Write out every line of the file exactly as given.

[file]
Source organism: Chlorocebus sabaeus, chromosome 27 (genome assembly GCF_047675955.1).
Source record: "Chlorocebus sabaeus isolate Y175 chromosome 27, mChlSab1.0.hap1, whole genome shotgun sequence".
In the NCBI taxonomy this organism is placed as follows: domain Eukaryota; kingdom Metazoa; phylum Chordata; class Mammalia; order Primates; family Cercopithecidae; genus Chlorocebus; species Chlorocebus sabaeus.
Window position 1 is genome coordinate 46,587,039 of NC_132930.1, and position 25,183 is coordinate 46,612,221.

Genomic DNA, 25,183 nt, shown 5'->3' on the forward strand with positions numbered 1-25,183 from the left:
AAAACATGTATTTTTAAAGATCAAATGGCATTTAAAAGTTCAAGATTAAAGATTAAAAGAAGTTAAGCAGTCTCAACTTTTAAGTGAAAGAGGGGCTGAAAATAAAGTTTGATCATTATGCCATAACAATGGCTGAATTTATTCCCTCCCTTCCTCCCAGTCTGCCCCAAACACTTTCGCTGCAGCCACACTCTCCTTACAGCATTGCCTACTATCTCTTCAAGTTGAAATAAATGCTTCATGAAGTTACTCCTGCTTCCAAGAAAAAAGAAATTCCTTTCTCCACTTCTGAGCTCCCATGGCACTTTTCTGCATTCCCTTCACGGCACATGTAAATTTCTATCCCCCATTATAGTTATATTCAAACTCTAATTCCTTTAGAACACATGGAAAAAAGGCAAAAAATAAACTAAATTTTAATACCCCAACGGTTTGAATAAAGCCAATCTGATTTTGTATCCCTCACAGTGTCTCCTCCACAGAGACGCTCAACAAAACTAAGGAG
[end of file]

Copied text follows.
Source organism: Chlorocebus sabaeus, chromosome 27 (genome assembly GCF_047675955.1).
Source record: "Chlorocebus sabaeus isolate Y175 chromosome 27, mChlSab1.0.hap1, whole genome shotgun sequence".
In the NCBI taxonomy this organism is placed as follows: domain Eukaryota; kingdom Metazoa; phylum Chordata; class Mammalia; order Primates; family Cercopithecidae; genus Chlorocebus; species Chlorocebus sabaeus.
Window position 1 is genome coordinate 46,587,039 of NC_132930.1, and position 25,183 is coordinate 46,612,221.

Genomic DNA, 25,183 nt, shown 5'->3' on the forward strand with positions numbered 1-25,183 from the left:
AAAACATGTATTTTTAAAGATCAAATGGCATTTAAAAGTTCAAGATTAAAGATTAAAAGAAGTTAAGCAGTCTCAACTTTTAAGTGAAAGAGGGGCTGAAAATAAAGTTTGATCATTATGCCATAACAATGGCTGAATTTATTCCCTCCCTTCCTCCCAGTCTGCCCCAAACACTTTCGCTGCAGCCACACTCTCCTTACAGCATTGCCTACTATCTCTTCAAGTTGAAATAAATGCTTCATGAAGTTACTCCTGCTTCCAAGAAAAAAGAAATTCCTTTCTCCACTTCTGAGCTCCCATGGCACTTTTCTGCATTCCCTTCACGGCACATGTAAATTTCTATCCCCCATTATAGTTATATTCAAACTCTAATTCCTTTAGAACACATGGAAAAAAGGCAAAAAATAAACTAAATTTTAATACCCCAACGGTTTGAATAAAGCCAATCTGATTTTGTATCCCTCACAGTGTCTCCTCCACAGAGACGCTCAACAAAACTAAGGAG